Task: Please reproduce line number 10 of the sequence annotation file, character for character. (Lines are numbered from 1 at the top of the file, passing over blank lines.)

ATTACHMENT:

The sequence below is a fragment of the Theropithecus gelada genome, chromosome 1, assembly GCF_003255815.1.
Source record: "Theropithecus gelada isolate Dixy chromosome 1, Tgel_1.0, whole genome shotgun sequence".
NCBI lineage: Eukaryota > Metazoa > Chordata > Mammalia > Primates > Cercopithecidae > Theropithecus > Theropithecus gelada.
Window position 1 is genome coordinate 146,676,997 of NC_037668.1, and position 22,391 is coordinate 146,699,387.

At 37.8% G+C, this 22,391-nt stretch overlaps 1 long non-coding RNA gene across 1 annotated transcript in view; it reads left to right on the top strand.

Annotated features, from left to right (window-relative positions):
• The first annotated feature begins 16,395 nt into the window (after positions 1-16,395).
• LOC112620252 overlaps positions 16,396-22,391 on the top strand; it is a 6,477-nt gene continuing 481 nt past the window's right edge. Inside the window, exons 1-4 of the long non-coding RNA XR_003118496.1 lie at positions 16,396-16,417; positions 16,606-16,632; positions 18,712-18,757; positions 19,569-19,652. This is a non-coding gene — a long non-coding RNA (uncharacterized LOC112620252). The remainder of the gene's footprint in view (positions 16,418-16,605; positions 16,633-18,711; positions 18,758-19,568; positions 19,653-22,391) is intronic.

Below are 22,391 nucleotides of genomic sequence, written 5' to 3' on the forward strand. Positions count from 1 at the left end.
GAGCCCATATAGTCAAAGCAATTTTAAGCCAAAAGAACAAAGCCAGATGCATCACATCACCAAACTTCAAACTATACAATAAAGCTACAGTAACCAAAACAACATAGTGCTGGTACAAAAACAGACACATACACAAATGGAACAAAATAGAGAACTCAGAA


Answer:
GAGCCCATATAGTCAAAGCAATTTTAAGCCAAAAGAACAAAGCCAGATGCATCACATCACCAAACTTCAAACTATACAATAAAGCTACAGTAACCAAAACAACATAGTGCTGGTACAAAAACAGACACATACACAAATGGAACAAAATAGAGAACTCAGAA